Pros of ACR

One of ACR tech’s secret weapons is the ability to measure ad frequency in a fragmented ecosystem. Its tech measures how many times an ad appears on the TV screen by recording an ad and matching it to the same ad in a provider’s reference library (an exhaustive repository of content and ads running on TV).

“Measuring everything that hits the screen is the fundamental difference between ACR and every other television measurement technology in use today,” according to a recent report by Sequent Partners underwritten by Roku.

LG Ads CEO Raghu Kodige said that advertisers can no longer rely on older panel-based measurement solutions, especially when it comes to reach and frequency.

“With streaming advertising taking off, this is becoming even more important because most advertisers now want to plan linear TV and CTV together,” he said. “If you want to do that, you pretty much need this ACR technology.”

Challenges and limitations

While ACR data may be positioned as superior to panel-based measurement, it has its own set of weaknesses.

One relative weakness is identity. ACR data samples are built from devices, not households or individuals.

More sophisticated applications of ACR data require identity resolution, linking a device to a household of an individual. Only then can a TV buy truly de-dupe reach and frequency or monitor frequency capping.

Not all smart TVs in a household have ACR technology or the opt-ins to collect the right viewing data. Those limitations can result in less than half of the TV sets in a household being measured by any ACR data provider, according to Sequent Partners.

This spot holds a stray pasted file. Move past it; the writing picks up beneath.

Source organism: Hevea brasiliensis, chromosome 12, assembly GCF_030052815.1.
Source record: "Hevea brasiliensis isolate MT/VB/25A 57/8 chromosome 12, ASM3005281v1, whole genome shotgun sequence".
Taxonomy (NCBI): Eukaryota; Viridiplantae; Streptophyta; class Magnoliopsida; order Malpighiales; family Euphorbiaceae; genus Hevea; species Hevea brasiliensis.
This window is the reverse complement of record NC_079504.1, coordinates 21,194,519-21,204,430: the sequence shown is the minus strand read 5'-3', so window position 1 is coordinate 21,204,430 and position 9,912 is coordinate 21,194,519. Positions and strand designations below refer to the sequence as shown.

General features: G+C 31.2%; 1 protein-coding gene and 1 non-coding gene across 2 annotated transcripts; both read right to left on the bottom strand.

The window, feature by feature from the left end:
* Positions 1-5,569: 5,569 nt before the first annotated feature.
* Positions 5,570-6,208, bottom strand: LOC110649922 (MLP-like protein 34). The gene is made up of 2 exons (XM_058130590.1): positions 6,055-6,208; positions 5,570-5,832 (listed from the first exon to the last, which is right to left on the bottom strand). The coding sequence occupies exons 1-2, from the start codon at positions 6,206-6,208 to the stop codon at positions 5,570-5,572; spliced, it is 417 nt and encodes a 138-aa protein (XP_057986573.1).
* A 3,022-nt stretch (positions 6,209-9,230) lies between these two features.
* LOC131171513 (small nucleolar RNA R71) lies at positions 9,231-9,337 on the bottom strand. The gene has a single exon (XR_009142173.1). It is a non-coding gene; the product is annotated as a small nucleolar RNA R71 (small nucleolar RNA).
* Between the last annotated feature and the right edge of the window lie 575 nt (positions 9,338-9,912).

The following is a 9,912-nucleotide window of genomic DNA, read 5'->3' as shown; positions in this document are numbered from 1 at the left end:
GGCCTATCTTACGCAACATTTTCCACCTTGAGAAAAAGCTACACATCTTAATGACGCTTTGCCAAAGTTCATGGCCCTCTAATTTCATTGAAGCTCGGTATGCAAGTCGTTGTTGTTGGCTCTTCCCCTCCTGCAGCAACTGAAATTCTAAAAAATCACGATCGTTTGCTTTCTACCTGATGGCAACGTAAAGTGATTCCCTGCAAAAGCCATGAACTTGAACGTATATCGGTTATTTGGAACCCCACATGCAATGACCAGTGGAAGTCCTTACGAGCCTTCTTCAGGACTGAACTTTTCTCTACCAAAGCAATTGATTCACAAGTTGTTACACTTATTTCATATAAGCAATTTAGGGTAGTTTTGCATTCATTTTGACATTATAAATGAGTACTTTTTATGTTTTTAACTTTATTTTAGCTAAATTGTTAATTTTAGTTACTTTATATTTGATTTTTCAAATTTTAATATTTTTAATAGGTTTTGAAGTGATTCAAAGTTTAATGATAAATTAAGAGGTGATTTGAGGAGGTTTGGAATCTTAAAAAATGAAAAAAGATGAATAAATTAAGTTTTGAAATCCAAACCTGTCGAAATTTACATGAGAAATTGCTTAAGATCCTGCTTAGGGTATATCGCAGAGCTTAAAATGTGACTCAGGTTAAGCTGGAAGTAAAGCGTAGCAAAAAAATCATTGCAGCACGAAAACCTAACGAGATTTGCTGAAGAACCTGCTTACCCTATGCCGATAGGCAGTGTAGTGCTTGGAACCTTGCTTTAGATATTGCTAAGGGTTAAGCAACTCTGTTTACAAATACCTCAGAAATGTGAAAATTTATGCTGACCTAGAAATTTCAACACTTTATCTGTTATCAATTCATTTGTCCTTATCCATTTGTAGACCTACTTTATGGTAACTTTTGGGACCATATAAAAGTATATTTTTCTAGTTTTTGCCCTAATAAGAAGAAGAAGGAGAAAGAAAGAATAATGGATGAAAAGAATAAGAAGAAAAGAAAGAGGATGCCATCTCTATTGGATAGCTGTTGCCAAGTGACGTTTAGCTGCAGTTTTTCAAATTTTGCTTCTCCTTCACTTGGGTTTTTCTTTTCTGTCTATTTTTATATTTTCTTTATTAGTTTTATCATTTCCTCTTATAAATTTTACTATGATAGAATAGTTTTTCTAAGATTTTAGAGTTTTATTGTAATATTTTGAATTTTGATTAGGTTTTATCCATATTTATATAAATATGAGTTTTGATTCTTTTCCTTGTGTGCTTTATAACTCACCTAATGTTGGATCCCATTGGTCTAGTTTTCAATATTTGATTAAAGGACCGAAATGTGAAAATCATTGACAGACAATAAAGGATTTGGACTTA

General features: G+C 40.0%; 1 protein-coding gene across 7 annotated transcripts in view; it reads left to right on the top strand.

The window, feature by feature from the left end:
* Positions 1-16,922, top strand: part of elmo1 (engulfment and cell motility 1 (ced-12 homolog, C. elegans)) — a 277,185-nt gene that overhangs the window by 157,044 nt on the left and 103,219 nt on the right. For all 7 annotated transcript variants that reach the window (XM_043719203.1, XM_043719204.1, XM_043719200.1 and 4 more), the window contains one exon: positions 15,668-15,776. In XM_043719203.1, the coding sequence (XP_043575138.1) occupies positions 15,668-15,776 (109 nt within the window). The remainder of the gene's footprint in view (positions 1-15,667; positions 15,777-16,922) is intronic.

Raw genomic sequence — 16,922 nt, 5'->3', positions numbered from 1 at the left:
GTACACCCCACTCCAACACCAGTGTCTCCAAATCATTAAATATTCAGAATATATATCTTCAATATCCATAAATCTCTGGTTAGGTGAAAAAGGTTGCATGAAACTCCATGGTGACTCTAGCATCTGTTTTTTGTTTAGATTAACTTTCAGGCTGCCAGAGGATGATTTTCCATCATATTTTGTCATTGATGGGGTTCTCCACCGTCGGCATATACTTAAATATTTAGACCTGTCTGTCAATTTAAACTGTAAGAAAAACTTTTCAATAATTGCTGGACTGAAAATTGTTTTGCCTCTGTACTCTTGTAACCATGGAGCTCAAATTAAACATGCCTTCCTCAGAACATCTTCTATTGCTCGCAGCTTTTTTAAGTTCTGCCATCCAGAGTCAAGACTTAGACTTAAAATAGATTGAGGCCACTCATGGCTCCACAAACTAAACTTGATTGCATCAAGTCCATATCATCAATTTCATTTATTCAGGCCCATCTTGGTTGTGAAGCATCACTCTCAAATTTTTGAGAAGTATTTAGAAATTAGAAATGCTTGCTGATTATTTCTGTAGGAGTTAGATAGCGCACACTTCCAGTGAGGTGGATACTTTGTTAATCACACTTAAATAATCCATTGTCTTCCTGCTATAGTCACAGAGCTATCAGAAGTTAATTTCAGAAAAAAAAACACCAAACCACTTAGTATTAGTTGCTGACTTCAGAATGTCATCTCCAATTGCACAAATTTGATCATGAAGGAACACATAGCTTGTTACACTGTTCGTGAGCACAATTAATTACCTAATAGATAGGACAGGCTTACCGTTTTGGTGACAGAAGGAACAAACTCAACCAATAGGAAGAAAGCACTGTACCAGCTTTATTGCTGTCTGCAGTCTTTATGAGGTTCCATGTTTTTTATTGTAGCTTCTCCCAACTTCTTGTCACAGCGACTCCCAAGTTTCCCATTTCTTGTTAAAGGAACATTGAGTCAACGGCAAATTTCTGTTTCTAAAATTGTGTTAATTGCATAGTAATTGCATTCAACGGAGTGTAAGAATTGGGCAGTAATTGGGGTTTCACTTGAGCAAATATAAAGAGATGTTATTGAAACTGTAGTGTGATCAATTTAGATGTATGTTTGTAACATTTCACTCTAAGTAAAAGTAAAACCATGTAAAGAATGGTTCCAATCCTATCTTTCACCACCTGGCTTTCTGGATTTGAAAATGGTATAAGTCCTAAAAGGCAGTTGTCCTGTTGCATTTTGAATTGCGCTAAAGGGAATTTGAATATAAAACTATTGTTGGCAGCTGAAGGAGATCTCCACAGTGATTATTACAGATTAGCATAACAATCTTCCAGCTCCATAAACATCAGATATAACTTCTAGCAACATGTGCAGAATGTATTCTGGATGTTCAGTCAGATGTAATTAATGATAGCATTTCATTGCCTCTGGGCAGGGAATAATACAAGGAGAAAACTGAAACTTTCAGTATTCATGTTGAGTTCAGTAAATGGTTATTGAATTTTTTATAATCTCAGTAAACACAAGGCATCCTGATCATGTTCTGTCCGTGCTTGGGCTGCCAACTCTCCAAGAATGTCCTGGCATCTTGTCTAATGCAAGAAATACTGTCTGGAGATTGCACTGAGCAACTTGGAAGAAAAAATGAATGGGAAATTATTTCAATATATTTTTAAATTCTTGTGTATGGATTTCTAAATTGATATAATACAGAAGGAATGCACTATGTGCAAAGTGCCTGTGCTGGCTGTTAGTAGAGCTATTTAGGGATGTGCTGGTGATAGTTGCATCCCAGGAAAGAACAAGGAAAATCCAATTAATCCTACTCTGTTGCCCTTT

The report called for the adoption of Ad-ID – a standard ad identification and encoding system – an industry solution to “make viewership data reconciliation simpler and more precise.”

The challenge, LG Ads’ Kodige said, is creating a uniform industry standard that would allow multiple OEMs to share exclusive data.

“Until then, it will still be multiple walled garden solutions,” he said.  Advertisers must do the extra work to adopt multiple ACR-rich solutions in order to reach the majority of US households.

Potential for alternative currency?

When it comes to measurement, ACR works best as part of a mix of data sets, such as combining it with set-top box data, Clarke said.

ACR data is becoming part of alternative currencies.

“I strongly believe that we'll be powering the future of currencies,” VIZIO’s Norcross said.

Case in point: As VideoAmp pilots alternate currency programs with five of the six major holding companies, it renewed its partnership with VIZIO to access Inscape ACR data from more than 18 million smart TVs. VideoAmp then commingles that ACR data with set-top box, smart TV, census, first- and third-party data, as well as census and panel sources.

NBCUniversal, which plans to adopt multiple currency providers to drive cross-screen measurement, is reviewing more than 80 responses from measurement companies to an RFP it issued last month.

“[ACR] is definitely a piece of the puzzle,” said Rich Hogan, NBCU’s VP of advanced advertising products. “ACR and a lot of these technologies give us a bit more insight into understanding how people are watching more content in different ways.”

Justin Evans, global head of analytics and insights at Samsung Ads, said advertisers can create their own measurement stack using ACR data at scale – a “powerful contributor” to insights about business performance. “Advertisers and agencies are living in a time of abundance,” he said.

The numbers: ACR footprint

Samsung Ads: 42 million opted-in Samsung smart TVs.

VIZIO: 19 million opted-in devices in the market.

LG Ads: 20 million US households.

Roku: Declined to specify